Growing pains don't come much more expansive than those shared by George, the boy alchemist at the heart of Roald Dahl's nasty little tale about how a terrier-like granny is brought down to size by a home-made cocktail of domestic detritus. In Stuart Paterson's Scots-tinged adaptation, first produced by Borderline Theatre and revived here in Joe Douglas' vivid pastel-shaded affair, Ann Louise Ross' Grandma is a bitter old crone in a purple wig and confined to an oversize armchair. With his mum and dad having both left the family farm for the day, poor bored George must tend to Grandma's every whim. When he starts cooking up a magic potion of his own design, however, Grandma gets a breath of fresh air in a way she never imagined.
George is helped along in his poisonous endeavours here by a quartet of colourful characters who
resemble ninjas at a teenage rave. Their status is confirmed, both by Michael John McCarthy's burbling electronic underscore and the little fluffy clouds that hang over the auditorium throughout the show. Ross' ever-expanding Grandma and the genetically modified livestock that result from George's experiments are no hallucination.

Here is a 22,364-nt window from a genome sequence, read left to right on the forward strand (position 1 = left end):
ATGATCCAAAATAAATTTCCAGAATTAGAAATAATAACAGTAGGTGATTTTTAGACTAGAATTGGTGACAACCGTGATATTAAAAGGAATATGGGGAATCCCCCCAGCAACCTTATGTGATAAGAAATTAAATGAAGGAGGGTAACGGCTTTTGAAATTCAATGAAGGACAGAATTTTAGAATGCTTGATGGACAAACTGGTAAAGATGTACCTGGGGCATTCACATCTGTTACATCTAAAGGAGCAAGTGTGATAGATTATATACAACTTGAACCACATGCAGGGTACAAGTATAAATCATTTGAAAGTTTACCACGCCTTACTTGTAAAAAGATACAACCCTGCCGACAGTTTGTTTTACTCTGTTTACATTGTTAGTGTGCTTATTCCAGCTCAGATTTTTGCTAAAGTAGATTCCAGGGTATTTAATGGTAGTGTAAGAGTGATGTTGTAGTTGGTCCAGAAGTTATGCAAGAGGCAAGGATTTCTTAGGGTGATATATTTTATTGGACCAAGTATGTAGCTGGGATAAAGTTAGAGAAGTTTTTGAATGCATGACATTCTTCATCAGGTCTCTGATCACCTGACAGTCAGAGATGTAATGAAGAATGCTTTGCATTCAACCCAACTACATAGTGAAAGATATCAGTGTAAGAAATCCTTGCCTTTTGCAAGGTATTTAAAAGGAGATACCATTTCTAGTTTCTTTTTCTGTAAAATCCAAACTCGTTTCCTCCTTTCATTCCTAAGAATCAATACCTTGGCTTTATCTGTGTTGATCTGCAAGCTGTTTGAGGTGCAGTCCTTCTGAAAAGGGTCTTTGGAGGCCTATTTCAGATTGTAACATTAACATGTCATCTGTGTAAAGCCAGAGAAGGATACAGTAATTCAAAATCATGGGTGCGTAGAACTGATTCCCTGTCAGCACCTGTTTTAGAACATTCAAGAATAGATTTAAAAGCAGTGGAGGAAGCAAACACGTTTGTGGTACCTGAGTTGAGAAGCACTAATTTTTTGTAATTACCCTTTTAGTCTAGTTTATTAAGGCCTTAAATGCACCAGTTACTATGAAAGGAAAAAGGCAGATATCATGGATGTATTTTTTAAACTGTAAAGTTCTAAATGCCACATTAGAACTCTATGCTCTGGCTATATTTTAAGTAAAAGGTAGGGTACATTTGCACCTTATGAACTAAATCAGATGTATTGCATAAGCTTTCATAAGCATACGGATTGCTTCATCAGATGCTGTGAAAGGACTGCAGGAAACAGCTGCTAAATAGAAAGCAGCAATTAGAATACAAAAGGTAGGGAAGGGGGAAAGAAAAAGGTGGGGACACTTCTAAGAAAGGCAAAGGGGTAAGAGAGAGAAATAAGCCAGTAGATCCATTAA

While this is far from Dahl's best yarn, Douglas' pocket-sized ensemble of five have as much fun as they can with the material. Ross in particular is in witheringly vicious form as Grandma. As George, the Rep's acting interns Rebekah Lumsden and Laurie Scott alternate the role, with Lumsden taking the lead on Saturday night with gutsy gusto. It is the appearance of a Giant Chicken, however, which really gets the young crowd going in a playful antidote to grumpy relatives everywhere.
The Herald, November 28th 2016